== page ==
give order and direction to the deaconess ministry.
Of particular relevance to 21st
century missiological realities is the way Oncken sought to spread the Gospel
message through the natural movements of people, whether it be through the
sailors who docked at Hamburg,
migrant workers, or through the network of German settlers moving to other
parts of Europe and beyond. Certainly in his example we see how one
person・s work with transient people ultimately led to the establishment of a
multitude of churches scattered around the globe. By the time of his death in 1884 the
German Union alone had grown to a membership of 16,000 in 96 churches.
This rather brief examination of the life
and ministry of Johann Oncken is but one case study illustrating the pivotal
role migratory movements have played in the expansion of the church. In the case of the German Baptist
movement, it was not haphazard or accidental. The success was the result of a
combination of strategic thinking, zealous and tireless personal efforts,
aligned with the larger forces of history and economics. Spiritual dynamics should also not be
minimized. The grass-roots,
contextualized expression of church that empowered lay people in their ministry
of proclamation and compassionate service made the transmission of the faith along
the natural lines of personal and family contacts all that more effective. Indeed, we see similar elements and
patterns at work in the great movements of Christian discipleship among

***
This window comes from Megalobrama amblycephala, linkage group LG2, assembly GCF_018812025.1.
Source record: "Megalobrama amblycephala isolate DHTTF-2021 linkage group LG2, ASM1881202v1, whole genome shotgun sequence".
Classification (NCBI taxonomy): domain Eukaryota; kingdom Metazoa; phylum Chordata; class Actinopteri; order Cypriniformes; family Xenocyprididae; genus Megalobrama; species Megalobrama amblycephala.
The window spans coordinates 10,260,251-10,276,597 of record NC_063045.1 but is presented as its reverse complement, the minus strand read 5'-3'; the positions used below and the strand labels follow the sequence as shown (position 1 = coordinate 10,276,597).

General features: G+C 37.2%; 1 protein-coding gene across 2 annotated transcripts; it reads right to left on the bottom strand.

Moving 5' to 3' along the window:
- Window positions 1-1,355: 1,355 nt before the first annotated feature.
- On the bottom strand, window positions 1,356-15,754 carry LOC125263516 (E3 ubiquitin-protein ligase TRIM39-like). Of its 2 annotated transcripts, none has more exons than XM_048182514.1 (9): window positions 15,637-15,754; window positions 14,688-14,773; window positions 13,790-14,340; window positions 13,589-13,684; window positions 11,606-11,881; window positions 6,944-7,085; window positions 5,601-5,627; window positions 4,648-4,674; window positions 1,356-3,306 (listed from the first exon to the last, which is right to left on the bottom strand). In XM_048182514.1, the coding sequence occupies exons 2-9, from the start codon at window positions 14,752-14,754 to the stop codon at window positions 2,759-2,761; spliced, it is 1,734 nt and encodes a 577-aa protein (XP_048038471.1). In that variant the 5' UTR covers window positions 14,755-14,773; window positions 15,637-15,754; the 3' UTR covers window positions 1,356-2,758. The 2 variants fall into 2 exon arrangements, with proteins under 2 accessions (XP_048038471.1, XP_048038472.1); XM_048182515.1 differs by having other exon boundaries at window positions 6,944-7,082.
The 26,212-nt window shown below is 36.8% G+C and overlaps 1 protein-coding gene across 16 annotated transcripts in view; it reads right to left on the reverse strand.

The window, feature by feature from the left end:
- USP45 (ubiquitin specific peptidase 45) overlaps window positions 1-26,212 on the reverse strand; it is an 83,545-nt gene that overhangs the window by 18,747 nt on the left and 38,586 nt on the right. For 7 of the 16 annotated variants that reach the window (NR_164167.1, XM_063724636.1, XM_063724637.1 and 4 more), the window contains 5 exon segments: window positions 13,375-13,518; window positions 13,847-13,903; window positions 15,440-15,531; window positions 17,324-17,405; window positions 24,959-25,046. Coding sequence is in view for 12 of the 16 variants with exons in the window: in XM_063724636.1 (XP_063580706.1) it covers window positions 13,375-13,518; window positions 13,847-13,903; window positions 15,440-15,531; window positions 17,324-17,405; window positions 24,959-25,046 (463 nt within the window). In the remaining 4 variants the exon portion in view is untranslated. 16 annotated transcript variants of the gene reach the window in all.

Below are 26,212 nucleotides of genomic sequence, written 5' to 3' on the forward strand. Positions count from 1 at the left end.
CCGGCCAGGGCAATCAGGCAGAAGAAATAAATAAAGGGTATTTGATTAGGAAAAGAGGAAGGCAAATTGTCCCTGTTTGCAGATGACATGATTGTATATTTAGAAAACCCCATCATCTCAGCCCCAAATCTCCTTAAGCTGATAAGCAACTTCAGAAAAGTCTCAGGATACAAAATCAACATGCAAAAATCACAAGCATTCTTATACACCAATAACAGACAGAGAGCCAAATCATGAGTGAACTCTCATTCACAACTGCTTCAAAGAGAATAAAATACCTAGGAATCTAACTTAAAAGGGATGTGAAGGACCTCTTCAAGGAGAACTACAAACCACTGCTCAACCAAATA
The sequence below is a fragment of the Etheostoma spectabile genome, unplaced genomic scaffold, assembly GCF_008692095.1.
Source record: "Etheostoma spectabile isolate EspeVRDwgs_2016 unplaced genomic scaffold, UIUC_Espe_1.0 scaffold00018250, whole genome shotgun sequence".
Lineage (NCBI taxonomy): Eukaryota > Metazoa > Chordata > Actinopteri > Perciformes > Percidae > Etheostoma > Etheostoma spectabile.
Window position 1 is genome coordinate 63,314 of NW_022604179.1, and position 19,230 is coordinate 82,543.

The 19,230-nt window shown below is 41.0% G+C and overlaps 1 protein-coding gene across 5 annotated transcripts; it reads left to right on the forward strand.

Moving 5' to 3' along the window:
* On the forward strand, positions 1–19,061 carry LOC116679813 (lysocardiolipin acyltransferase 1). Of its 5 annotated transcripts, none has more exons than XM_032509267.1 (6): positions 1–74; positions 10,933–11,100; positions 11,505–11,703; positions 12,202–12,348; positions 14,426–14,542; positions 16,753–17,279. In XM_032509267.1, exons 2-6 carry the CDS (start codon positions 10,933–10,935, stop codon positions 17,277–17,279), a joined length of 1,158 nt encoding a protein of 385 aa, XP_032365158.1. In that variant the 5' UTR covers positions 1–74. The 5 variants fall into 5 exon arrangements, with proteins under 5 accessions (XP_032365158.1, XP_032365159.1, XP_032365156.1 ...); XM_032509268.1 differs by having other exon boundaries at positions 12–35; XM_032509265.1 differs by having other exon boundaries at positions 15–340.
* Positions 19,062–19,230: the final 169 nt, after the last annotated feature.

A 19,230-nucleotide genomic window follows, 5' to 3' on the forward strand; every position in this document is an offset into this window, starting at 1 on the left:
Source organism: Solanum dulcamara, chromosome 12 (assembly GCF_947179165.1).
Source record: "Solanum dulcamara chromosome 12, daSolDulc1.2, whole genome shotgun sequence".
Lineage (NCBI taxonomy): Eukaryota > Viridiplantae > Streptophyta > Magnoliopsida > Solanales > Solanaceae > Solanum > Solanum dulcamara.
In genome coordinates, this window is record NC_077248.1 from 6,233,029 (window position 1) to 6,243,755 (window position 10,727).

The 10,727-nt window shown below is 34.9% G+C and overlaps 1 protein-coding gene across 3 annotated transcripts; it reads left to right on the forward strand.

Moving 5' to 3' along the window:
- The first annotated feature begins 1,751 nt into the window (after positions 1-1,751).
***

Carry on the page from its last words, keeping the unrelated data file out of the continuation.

scattered peoples in the 21st century. It is of vital importance that sound
missiological strategy take into account the social dynamics of people
movements, while being driven by ordinary, committed lay people who know the
power and direction of the Holy Spirit.
Hervey, G. Winfred.
The Story of Baptist Missions in
Foreign Lands. C. R. Barns
McBeth, Leon. The
Baptist Heritage. Broadman,
Merriam, Edmund F.
A History of American Baptist
Missions. American Baptist
Publication Society. 1913.
：The Baptist Witness in Scandinavia and the North；
in Baptist Quarterly. April, 1979: 76-83.
Torbet, Robert George.
A History of the Baptists. Judson Press. 1950.
Wagner, William L.
Lessons From the Past for Missions
in the Future: A Study of the Growth of the German-Speaking Baptist Churches of
Europe. Unpublished Doctoral Dissertation. Fuller Theological Seminary, 1972.
Woyke, Frank H. Heritage and Ministry of the North American
Baptist Conference. North American Baptist Conference, 1979.